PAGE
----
Mines into depths

 By Eniday Staff

Rewinding the film of images from at least half a century, or even more, up to the Roman Empire, the examples that most easily come to mind, at least as far as Italy is concerned, are those of Elba, Iglesiente and Amiata. We are talking about the mines. Iron, silver and copper. In Tuscany, the unique cinnabar, the mineral from which mercury is extracted. Cogne’s iron mines, in the Aosta Valley, have been over the years running out…

The deposits in the Iglesiente region of Sardinia have gone the same way. The mercury mines might have held on for a few more decades; in the 1970s, half of the mercury in the world was extracted on Amiata. Yet the dangers of that odd but very useful mineral, the only one that takes liquid form at room temperature, spelt the end for the pits. Today Tuscany, Sardinia and the Aosta valley have wonderful mining museums, but no mines. They have undergone a total transformation, in other words, much like most of the mining areas of Europe. Copper and gold are now brought over from Chile, Australia and Indonesia, as diamonds are from South Africa. Lithium, essential in batteries for smart phones and electric cars, comes from Bolivia. Nickel is mined in Russia and the Philippines, and cobalt in the Democratic Republic of the Congo. This is because fields in developing countries, full of the minerals and precious metals most useful to world industry, have so far not been exploited much. It is also because nature is eccentric. In some places, it has left large, concentrated amounts of elements that are easy to get to, in others not. The most striking cases are lithium in Bolivia and mercury in Italy. Even the great reserves are destined to shrink, though. Take nickel, for instance. The global special steel industry consumes about 2 million tonnes of it a year, and the basic steel and battery industries also use up huge amounts. It is estimated that demand will double by 2030. Since proven reserves hold around 76 million tonnes, nickel could run out in a quarter of a century. Another example is cobalt, which is used in countless industrial processes, from metal alloys to batteries. Reserves hold around 7 million tonnes, around 100,000 tonnes of which is consumed every year, with demand rising constantly. The cobalt mines may also dry up in a quarter of a century. So, are there any solutions? Very, very few. In fact there is perhaps just one, and it lies on the ocean floor.

The Munali nickel mine in southern Zambia (Consolidated Nickel Mines)

Pros and cons of marine mineral reserves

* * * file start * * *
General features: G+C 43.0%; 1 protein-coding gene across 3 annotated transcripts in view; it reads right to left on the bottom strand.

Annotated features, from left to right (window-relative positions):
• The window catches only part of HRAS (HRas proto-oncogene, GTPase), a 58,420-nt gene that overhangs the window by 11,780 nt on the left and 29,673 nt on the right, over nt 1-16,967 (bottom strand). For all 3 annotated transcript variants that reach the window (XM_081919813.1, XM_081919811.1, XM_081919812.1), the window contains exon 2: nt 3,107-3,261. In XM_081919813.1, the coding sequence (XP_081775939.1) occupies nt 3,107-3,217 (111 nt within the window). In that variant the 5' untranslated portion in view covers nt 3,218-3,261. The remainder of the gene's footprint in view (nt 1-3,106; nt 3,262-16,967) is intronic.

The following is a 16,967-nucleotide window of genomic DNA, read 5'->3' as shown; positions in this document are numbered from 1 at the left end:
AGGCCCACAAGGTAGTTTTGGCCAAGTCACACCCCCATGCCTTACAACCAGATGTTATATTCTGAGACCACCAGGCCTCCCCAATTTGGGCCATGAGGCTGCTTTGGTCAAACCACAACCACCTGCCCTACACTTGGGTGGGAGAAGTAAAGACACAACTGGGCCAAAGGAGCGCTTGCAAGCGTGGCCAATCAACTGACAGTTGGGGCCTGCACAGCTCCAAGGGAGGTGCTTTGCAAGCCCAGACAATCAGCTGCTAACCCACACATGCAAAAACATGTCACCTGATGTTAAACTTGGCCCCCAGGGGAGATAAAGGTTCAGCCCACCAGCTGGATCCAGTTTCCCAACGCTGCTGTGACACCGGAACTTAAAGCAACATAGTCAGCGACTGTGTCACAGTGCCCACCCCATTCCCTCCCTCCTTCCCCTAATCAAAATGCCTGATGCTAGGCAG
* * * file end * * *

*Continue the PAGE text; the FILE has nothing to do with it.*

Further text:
The great flat abyss that stretches from California to the Hawaiian islands may hide more than 100 million tonnes of nickel and at least 10 million tonnes of cobalt. It might sound like science fiction, but this is the road a lot of big mining companies are going down, despite the technical, legal and environmental difficulties. Before addressing these difficulties, however, let us see what form the most sought-after minerals take on the seabed. There are essentially three kinds of field. The first is made up of sulphide clusters, where metals containing sulphur build up after volcanic activity under the water. These clusters contain significant amounts of zinc, lead and gold. The second kind of field is made up of cobalt crust. Over the slopes of under-water mountains run currents that remove salt from the metals and carry it away, forming mineral crusts that can contain a lot of precious metal. It is the third kind of field, however, that is of most interest to industry, and it consists of polymetallic nodules, or mineral concretions: these are made up mostly of manganese, with a small proportion, usually 3%, of nickel, copper and cobalt. The advantage of nodules is simple: they are easy to harvest, because they lie just a few centimetres under the mud on the ocean floor.

Main genetic types of polymetallic nodules: H – hydrogenetic, HD – hydrogenetic-diagenetic and D – diagenetic (

Turning to the problems, first of all there are technical issues. Collecting sulphide clusters is not always easy, as the beds they lie on are tortuous and full of hollows, often resulting in demanding work. As for the cobalt crust, the difficulty is managing to dislodge large amounts of it, often from unreachable depths. Nodules are, then, the best option. The concentration of precious metals in them may be low, but it is relatively easy work. Simple existing machinery can be used to dredge mostly flat seabeds. As for the legal difficulties, the fields observed so far fall within international waters, so exploiting them requires authorisation from the International Seabed Authority (ISA), set up under the auspices of the UN as part of its Convention on the Law of the Sea (UNCLOS). ISA has so far granted 28 use permits, in 20 countries spread over the world. But they are really permits for prospecting rather than actual mining. Even if they were, a research permit usually covers an area of seabed between 50,000 and 150,000 square kilometres, of which a tenth at most can be used commercially, and even then, the financial results are not always good. Finally we come to the environmental difficulties. This is a more delicate question. Gathering cobalt means dredging floors up to a depth of at least 10–15 cm, greatly upsetting the marine ecosystem. The polymetallic nodules must then be processed with and separated from other materials in coarse grains, stirring up clouds of mud at great depths that do not take long to settle back on the bottom. Once they come to the surface, the nodules are washed and put to work, leaving considerable amounts of sludge. In short, no one is saying it is the solution of the future, but we should remember that mining inland presents almost all the same environmental problems, if not more, to mining in the open sea.

READ MORE: Mining under the sea by Michelle Leslie

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Eniday Staff